Android is once again found to be vulnerable to a serious piece of malware, and this time the scale of the infection is larger than one could imagine. Security researchers came across a massive, unceasing campaign that has infected about 5 million mobile devices on a global scale. The malware has been dubbed RottenSys.
Attackers have concealed it as a System Wi-Fi Service app that was pre-installed on millions of new devices by widely-spread brands like Honor, Huawei, Xiaomi, OPPO, Vivo, Samsung, and GIONEE. The devices have been shipped through Tian Pai, a Hangzhou-based mobile phone distributor, but it is not known whether the company has anything to do with the malicious campaign.
More about the RottenSys Android Malware Campaign
Researchers from the Check Point Mobile Security Team discovered a new widespread malware family targeting nearly 5 million users for fraudulent ad revenues. Apparently, this is an advanced malware designed to take over Android permissions to initiate its pernicious operations.
According to the findings, the malware began distributing in September 2016. By March this year, it has infected 4,964,460 devices, making it one of the largest Android malware campaigns.
How Is RottenSys Bypassing Detection?
The malicious actors behind the operation obviously know what they are doing as the fake System Wi-Fi service app doesn’t have malicious components at first. It also doesn’t initiate any suspicious activities and stays quiet for a while. Instead of an aggressive behavior, the malware is communicating with its command and control server to obtain the list of the components actually containing malicious code.
Then, the RottenSys malware continues with downloading the malicious components silently, via the DOWNLOAD_WITHOUT_NOTIFICATION permission which does not require any user interaction. Typically, the malware downloads three additional components.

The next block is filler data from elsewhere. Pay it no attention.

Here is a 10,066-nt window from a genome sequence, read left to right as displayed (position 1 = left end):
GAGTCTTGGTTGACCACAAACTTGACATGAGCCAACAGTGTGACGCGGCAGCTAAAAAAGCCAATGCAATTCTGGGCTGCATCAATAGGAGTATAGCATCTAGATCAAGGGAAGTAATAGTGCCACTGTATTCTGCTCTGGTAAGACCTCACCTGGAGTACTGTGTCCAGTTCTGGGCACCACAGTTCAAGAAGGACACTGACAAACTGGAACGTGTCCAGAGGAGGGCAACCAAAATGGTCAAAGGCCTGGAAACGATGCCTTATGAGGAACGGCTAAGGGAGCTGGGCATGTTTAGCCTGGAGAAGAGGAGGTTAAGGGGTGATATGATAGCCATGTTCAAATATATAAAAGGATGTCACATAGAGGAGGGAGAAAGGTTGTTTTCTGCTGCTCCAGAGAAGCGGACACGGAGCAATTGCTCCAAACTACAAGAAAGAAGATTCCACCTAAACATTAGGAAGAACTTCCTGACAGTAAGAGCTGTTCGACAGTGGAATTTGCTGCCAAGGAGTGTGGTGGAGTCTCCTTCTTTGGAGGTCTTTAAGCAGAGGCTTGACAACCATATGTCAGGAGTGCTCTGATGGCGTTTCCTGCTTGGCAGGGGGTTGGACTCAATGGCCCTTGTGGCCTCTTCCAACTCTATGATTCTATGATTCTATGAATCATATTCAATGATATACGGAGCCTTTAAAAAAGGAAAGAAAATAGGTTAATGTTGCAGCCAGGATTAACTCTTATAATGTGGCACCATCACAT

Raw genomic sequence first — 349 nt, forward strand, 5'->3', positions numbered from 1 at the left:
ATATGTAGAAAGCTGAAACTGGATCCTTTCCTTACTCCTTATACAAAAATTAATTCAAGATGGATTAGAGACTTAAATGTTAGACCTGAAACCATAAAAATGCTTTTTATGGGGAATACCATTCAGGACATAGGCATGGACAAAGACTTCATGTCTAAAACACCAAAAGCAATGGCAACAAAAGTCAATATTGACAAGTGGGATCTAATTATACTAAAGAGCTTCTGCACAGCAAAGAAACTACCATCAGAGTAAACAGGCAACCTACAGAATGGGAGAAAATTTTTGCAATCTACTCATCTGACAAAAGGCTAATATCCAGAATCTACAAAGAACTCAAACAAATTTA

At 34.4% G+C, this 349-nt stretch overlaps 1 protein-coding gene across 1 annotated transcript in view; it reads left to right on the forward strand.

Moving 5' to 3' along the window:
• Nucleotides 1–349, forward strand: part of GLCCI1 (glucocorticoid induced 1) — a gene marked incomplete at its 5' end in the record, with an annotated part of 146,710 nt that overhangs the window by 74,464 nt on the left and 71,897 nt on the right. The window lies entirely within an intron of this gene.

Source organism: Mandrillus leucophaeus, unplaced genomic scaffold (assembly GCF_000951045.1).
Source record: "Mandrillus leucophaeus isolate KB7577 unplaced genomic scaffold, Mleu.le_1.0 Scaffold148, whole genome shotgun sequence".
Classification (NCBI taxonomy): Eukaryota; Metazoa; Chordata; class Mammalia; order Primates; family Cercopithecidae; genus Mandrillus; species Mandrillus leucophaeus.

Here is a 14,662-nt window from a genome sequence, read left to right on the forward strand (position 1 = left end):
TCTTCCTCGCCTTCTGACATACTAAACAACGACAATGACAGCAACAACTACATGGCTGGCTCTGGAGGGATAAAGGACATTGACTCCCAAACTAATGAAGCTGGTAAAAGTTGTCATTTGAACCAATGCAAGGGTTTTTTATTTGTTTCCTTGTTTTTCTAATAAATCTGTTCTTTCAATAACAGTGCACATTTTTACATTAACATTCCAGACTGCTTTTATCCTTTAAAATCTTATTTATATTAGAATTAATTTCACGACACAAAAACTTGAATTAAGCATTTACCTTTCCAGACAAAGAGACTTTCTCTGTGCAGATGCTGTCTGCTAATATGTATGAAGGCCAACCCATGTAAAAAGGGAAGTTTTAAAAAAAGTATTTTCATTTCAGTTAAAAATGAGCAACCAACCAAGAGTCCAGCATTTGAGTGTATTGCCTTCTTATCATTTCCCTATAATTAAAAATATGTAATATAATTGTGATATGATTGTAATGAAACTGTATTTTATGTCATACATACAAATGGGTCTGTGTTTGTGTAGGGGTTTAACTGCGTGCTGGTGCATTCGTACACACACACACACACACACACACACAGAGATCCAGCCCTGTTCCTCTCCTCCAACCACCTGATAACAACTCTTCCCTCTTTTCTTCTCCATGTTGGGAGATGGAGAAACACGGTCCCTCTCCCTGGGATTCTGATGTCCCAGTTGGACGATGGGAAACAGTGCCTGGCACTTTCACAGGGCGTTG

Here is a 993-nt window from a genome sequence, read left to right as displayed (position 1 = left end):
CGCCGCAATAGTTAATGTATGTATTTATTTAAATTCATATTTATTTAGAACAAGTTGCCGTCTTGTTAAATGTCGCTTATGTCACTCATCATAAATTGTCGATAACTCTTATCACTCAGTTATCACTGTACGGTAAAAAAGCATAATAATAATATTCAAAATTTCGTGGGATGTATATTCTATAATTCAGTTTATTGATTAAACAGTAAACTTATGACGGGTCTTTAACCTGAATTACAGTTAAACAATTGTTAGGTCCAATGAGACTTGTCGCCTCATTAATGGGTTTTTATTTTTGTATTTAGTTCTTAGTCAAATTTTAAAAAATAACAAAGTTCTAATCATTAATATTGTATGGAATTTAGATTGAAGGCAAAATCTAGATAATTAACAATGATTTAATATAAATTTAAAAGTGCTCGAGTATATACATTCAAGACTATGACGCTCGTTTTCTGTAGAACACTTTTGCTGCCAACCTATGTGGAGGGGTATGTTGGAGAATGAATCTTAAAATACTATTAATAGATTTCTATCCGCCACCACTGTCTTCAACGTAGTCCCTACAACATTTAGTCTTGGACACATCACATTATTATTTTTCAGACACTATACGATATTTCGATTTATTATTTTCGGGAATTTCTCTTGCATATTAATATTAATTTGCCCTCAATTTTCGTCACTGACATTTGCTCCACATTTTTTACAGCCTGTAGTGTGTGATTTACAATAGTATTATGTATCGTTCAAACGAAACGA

Once all the needed components are downloaded, RottenSys deploys an open-sourced Android application virtualization framework called ‘Small’ (github.com/wequick/small). The framework enables all the components to run simultaneously to achieve the combined malicious functionality of an extensive rough ad network that displays advertisements on the device’s home screen in the form of either pop-up windows or full screen ads, the researchers explained.
To avoid having its operation shut down by the Android system, RottenSys uses another open source framework called MarsDaemon (github.com/Marswin/MarsDaemon). While MarsDaemon keeps processes alive, it also hinders the device’s performance and drains the battery.
It is also worth noting that RottenSys is adapted to employ the Guang Dian Tong (Tencent ads platform) and Baidu ad exchange for its ad fraud operation. Furthermore, the researchers say that the malware has quite a few variants of the payloads (the dropper and the additional components), and each variant is tailored for different campaign, device type, advertisement platform, and spread channel.
The researchers identified two parallel C&C servers which were used by RottenSys for its operation. They “also managed to analyze the attacks and define separate channels in which the attackers operate and even ascertain the volume of infected devices and fraudulent ads displayed to users”.
The bottom line is that the RottenSys operation is an extremely aggressive ad network:
In the past 10 days alone, it popped aggressive ads 13,250,756 times, and 548,822 of which were translated into ad clicks. As an example for the possible revenue stream attackers enjoy from this malware, we [the researchers] calculated the revenue from these impressions and clicks according to the conservative estimation of 20 cents for each click and 40 cents for each thousand impressions. According to these calculations, the attackers earned over $115k from their malicious operation in the last ten days alone!
What Can Be Done to Mitigate RottenSys?
Users should uninstall the RottenSys dropper. However, the exact package name should be known so that it is removed completely. If you are experiencing unknown ads on the home screen of your brand new phone, go to Android system settings, then to app manager, and locate the following possible malware package names. Then uninstall them: